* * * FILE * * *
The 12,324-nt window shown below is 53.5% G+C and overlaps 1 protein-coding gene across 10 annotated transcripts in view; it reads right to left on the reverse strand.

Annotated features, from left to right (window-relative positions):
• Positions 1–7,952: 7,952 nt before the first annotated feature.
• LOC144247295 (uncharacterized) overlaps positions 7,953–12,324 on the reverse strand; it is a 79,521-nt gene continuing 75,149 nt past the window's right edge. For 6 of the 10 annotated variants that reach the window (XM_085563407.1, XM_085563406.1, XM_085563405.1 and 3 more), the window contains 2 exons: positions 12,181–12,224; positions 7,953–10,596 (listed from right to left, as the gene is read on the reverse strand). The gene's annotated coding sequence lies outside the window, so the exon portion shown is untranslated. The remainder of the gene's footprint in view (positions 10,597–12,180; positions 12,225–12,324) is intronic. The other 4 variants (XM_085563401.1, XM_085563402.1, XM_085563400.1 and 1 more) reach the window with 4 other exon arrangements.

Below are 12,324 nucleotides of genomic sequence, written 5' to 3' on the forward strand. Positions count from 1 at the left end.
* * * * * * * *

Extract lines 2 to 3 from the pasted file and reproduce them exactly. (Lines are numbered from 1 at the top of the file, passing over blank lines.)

Annotated features, from left to right (window-relative positions):
• Positions 1–7,952: 7,952 nt before the first annotated feature.